Humans believe all kinds of crazy things, like
- sharks are more dangerous than cars,
- the Kardashians are actually interesting, and
- being a good leader for your dog means acting like something out of a werewolf horror movie.
But what if people who want to be strong pack leaders for their dogs learned about leadership from dancers? Instead of from misunderstood and outdated research about wolves? What would that look like?
If Pack Leaders Led Like Dancers
The leader’s first responsibility is to keep his following partner safe from harm. A dancer who drops his partner when she slips will lose her trust.
The choice of leash and training techniques must not hurt our dog partners. If they do, our dogs learn that we cause pain. And if they’re smart, they’ll learn to mistrust us.
The leader and follower are always focused on each other, even when they’re not touching.
I’m a big fan of off-leash walking. When my dog Honey isn’t connected to me by a leash, I’m continually calling her to me, running away to encourage her to chase, and introducing games into the walk.
We’re continually aware of each other, even if we’re not attached by a leash.
The leader sets the path and energy for the movement while the follower actively continues it. Dancers who drag their partners around the floor don’t win prizes.
Leashes aren’t handles we use to pull our dogs away from things we don’t want them to sniff (although they may work that way in an emergency).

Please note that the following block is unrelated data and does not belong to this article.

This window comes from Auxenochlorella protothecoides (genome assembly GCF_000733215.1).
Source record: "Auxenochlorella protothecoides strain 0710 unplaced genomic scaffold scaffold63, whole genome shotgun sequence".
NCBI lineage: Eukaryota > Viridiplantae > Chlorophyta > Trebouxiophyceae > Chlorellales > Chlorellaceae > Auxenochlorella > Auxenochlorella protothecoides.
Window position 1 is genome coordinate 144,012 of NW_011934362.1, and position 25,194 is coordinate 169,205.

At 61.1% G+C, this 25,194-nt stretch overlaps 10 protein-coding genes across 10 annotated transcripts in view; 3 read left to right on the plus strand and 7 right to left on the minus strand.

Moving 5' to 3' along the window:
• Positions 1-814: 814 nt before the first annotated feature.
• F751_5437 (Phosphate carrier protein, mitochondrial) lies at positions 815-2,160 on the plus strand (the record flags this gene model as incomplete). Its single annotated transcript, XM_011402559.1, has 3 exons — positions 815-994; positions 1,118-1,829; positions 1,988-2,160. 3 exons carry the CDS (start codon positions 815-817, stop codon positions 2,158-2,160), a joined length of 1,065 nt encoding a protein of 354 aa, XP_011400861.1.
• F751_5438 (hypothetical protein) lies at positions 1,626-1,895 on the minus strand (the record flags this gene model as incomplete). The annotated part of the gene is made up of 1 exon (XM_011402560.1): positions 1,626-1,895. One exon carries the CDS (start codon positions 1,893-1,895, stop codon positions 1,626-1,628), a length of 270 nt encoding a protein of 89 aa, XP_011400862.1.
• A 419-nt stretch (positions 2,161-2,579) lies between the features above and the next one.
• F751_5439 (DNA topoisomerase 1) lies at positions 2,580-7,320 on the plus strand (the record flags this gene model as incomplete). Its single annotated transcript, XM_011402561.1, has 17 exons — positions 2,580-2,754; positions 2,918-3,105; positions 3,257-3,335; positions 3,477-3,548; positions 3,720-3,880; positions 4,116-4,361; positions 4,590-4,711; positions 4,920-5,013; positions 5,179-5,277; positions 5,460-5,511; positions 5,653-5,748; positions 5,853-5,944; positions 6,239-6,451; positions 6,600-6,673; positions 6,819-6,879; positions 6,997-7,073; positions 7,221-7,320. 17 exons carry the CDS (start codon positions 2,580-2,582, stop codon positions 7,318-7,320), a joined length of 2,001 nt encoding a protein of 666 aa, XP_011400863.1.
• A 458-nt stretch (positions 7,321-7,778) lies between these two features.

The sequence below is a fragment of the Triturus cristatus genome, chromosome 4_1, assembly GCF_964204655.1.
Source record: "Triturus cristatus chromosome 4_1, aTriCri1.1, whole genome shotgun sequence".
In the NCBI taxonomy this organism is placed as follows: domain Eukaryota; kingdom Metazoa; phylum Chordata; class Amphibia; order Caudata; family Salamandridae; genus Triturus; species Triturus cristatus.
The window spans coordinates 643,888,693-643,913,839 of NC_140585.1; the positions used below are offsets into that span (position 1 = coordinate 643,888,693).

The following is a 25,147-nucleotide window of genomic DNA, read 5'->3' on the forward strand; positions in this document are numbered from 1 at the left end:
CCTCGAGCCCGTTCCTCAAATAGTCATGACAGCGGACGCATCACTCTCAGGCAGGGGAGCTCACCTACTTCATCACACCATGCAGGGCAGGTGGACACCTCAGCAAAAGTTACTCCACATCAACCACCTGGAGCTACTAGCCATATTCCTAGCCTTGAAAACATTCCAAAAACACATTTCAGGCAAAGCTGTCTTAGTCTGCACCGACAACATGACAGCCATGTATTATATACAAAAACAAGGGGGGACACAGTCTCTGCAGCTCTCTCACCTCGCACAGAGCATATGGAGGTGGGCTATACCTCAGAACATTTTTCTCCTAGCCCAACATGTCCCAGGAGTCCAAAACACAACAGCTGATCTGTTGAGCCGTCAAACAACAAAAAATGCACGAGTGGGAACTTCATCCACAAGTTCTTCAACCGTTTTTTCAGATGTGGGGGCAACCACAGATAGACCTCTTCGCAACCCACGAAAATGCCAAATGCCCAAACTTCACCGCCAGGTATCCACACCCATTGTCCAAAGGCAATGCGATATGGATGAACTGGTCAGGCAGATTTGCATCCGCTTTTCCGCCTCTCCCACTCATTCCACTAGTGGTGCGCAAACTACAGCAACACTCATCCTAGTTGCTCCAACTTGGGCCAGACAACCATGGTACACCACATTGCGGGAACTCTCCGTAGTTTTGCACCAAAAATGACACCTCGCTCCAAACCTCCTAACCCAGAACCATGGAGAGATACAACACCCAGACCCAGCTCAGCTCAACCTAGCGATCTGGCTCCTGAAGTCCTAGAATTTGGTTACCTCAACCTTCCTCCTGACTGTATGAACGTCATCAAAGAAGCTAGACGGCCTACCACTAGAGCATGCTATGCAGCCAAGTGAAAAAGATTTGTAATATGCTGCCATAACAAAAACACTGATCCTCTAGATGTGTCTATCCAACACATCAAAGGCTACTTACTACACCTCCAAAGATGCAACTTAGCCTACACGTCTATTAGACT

As leaders for our dogs, we guide the momentum of our relationship. And our dogs respond to it as our partners.
The leader remembers the constraints his partner is dealing with, like high heels and complicated costumes.
Our dogs are brilliant. But they don’t have human intelligence. They don’t speak English (honest). And they spend much of their life relating to people’s ankles, knees, or hips.
Dogs have to work very hard to fit into our world. It’s important for us to remember that every day.
If a leader and follower are working together well, the result is beautiful.
After Honey and I crossed the hotel lobby, a stranger walked up to us. He asked if I knew a particular dog freestyle champion team (I did not). He said the way Honey looked up at my face while we were walking reminded me of the winning pair.
I’ve never felt more proud in my life.
Lead Dancer, Not Pack Leader
Dancing, of all kinds, is getting more attention than ever.
If we could change the popular model of leadership for our dogs from alpha wolf competitions (which don’t actually exist the way popular dog trainers imagine them) to ballroom dance competitions (video link), we’d have happier dogs.
And, even if we occasionally miss a step, the results would still be beautiful.
Your Turn: Is dancing a good example for your relationship with your dog? Or do you use another analogy?